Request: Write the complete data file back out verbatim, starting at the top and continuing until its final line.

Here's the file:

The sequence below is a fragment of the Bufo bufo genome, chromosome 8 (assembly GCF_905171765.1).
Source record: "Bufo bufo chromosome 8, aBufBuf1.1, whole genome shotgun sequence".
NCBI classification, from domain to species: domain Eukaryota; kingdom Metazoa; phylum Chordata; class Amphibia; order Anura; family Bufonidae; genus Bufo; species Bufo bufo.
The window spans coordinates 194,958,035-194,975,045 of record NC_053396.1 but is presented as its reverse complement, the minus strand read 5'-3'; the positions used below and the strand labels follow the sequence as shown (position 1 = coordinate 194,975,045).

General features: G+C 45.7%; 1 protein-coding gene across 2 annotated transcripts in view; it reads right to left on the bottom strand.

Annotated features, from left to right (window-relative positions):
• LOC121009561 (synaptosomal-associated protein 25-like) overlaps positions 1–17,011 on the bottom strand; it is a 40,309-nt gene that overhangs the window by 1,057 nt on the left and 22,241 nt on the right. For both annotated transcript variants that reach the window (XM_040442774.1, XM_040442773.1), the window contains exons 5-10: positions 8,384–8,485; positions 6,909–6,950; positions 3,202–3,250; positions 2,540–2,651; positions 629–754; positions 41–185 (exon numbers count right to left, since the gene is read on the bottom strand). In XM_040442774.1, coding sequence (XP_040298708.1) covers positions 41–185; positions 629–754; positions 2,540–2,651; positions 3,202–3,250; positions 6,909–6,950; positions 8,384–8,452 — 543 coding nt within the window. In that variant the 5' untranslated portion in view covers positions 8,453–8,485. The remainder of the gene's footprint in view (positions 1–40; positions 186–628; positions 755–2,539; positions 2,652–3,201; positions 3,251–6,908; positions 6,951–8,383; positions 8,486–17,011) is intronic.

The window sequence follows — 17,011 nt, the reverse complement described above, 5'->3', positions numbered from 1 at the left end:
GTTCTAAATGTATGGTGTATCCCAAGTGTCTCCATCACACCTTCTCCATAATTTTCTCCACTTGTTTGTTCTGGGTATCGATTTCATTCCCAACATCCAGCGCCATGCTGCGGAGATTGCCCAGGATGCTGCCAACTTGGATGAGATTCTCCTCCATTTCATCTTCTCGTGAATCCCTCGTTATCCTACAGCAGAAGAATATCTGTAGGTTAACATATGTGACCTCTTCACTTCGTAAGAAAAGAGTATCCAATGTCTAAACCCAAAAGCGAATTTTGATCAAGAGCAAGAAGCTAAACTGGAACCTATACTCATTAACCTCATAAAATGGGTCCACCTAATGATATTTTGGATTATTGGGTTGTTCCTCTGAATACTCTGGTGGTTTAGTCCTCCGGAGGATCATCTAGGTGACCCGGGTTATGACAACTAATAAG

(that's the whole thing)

The sequence below is a fragment of the Bufo bufo genome, chromosome 8 (assembly GCF_905171765.1).
Source record: "Bufo bufo chromosome 8, aBufBuf1.1, whole genome shotgun sequence".
NCBI classification, from domain to species: domain Eukaryota; kingdom Metazoa; phylum Chordata; class Amphibia; order Anura; family Bufonidae; genus Bufo; species Bufo bufo.
The window spans coordinates 194,958,035-194,975,045 of record NC_053396.1 but is presented as its reverse complement, the minus strand read 5'-3'; the positions used below and the strand labels follow the sequence as shown (position 1 = coordinate 194,975,045).

General features: G+C 45.7%; 1 protein-coding gene across 2 annotated transcripts in view; it reads right to left on the bottom strand.

Annotated features, from left to right (window-relative positions):
• LOC121009561 (synaptosomal-associated protein 25-like) overlaps positions 1–17,011 on the bottom strand; it is a 40,309-nt gene that overhangs the window by 1,057 nt on the left and 22,241 nt on the right. For both annotated transcript variants that reach the window (XM_040442774.1, XM_040442773.1), the window contains exons 5-10: positions 8,384–8,485; positions 6,909–6,950; positions 3,202–3,250; positions 2,540–2,651; positions 629–754; positions 41–185 (exon numbers count right to left, since the gene is read on the bottom strand). In XM_040442774.1, coding sequence (XP_040298708.1) covers positions 41–185; positions 629–754; positions 2,540–2,651; positions 3,202–3,250; positions 6,909–6,950; positions 8,384–8,452 — 543 coding nt within the window. In that variant the 5' untranslated portion in view covers positions 8,453–8,485. The remainder of the gene's footprint in view (positions 1–40; positions 186–628; positions 755–2,539; positions 2,652–3,201; positions 3,251–6,908; positions 6,951–8,383; positions 8,486–17,011) is intronic.

The window sequence follows — 17,011 nt, the reverse complement described above, 5'->3', positions numbered from 1 at the left end:
GTTCTAAATGTATGGTGTATCCCAAGTGTCTCCATCACACCTTCTCCATAATTTTCTCCACTTGTTTGTTCTGGGTATCGATTTCATTCCCAACATCCAGCGCCATGCTGCGGAGATTGCCCAGGATGCTGCCAACTTGGATGAGATTCTCCTCCATTTCATCTTCTCGTGAATCCCTCGTTATCCTACAGCAGAAGAATATCTGTAGGTTAACATATGTGACCTCTTCACTTCGTAAGAAAAGAGTATCCAATGTCTAAACCCAAAAGCGAATTTTGATCAAGAGCAAGAAGCTAAACTGGAACCTATACTCATTAACCTCATAAAATGGGTCCACCTAATGATATTTTGGATTATTGGGTTGTTCCTCTGAATACTCTGGTGGTTTAGTCCTCCGGAGGATCATCTAGGTGACCCGGGTTATGACAACTAATAAG